Federal regulators have toughened the requirements that Canadian pipeline operator Enbridge must meet before the company can reopen a line that spewed more than 50,000 gallons of oil into a Wisconsin pasture on Friday.
The U.S. Transportation Department’s Pipeline and Hazardous Materials Safety Administration (PHMSA) has ordered Enbridge to certify that its entire 1,900-mile Lakehead oil delivery system is safe to operate. That order, issued Wednesday, adds to the list of requirements that PHMSA released on Tuesday.
The new directive requires Enbridge to do a comprehensive safety review of the Lakehead System and hire an independent observer to evaluate the findings. The Lakehead System transports oil from Neche, N.D., to Chicago, Ill., and to Buffalo, NY via an extension. The system includes 10 pipelines plus numerous pumping and maintenance facilities.
Enbridge officials did not return calls for comment before publication.
PHMSA, which regulates the nation’s pipelines, initially ordered Enbridge to address safety issues related only to the pipeline that failed in Wisconsin.
But after considering the spotty safety record of Enridge’s entire Lakehead system, which includes the pipeline that burst in 2010 and sent 1 million gallons of oil gushing into Michigan’s Kalamazoo River, the agency decided a broader review was essential, PHMSA spokesman Damon Hill told InsideClimate News.
“Given the nature, circumstances, and gravity of this pattern of accidents, additional corrective measures are warranted,”said the amended ordered signed by Jeffrey D. Wiese, PHMSA’s associate administrator for pipeline safety.
Enbridge is facing a record $3.7 million fine so far for the Michigan catastrophe.
It was primarily that spill that prompted PHMSA officials to reevaluate their initial corrective action order for the Wisconsin spill. That order required Enbridge to meet a number of stringent requirements, including testing the section of ruptured pipe for mechanical and metallurgical weakness before it could reopen the Wisconsin pipeline.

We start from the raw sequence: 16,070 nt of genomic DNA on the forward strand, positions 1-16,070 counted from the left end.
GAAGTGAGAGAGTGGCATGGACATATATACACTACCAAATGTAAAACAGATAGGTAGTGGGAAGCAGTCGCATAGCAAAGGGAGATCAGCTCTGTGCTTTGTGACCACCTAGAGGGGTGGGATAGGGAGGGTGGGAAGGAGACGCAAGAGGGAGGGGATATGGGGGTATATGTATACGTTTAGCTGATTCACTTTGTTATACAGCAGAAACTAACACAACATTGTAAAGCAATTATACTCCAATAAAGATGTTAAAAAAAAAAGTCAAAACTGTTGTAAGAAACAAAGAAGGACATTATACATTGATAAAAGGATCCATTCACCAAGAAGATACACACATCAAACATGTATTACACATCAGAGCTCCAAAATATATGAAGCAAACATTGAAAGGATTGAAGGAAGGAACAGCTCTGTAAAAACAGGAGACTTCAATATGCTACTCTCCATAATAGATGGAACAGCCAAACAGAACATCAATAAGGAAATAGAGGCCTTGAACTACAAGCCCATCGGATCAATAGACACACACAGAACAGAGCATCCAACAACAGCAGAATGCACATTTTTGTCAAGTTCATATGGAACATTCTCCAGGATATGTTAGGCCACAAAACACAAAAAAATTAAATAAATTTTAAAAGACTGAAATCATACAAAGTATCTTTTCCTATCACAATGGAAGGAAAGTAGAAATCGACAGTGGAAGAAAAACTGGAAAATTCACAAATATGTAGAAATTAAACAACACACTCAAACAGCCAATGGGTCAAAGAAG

“[T]he July 2010 failure on Line 6B in Marshall, Michigan, and additional failures throughout all parts of the Lakehead System indicate that Respondent’s [Enbridge’s] integrity management program may be inadequate,” Wiese said in the order. ““PHMSA has communicated its longstanding concerns about this pattern of failures with Respondent over the past several years. Given the nature, circumstances, and gravity of this pattern of accidents, additional corrective measures are warranted.”
Enbridge must now develop a comprehensive written plan for the Lakehead System, including setting timelines for specific actions to improve its safety record.
Federal regulators also ordered Enbridge to hire an independent third party pipeline expert to review and assess the written plan, concurrently. The independent consultant will then oversee the creation, execution and implementation of the actions identified in the plan, according to the amended order.
“[Enbridge] must commit to address any deficiencies or risks identified in the third party’s assessment, including repair and replacement of high-risk infrastructure,” the order said.
PHMSA said the plan must address 11 specific issues, including response plans, priorities for pipe replacement, leak detection systems and management.
The timeline for that overall assessment must be approved before Enbridge will be allowed to reopen the Wisconsin pipeline.
“We want to be sure the operator is addressing everything they can for the entire system so it operates safely,” Hill said.
The estimated 12,000 tons of soil contaminated in the Wisconsin spill is being trucked to a landfill 45 miles away for disposal, said Ed Culhane, a spokesman for the Wisconsin Department of Natural Resources.
Early reports say two nearby residential water wells have not been contaminated, though testing will continue on additional wells in the area along with groundwater monitoring.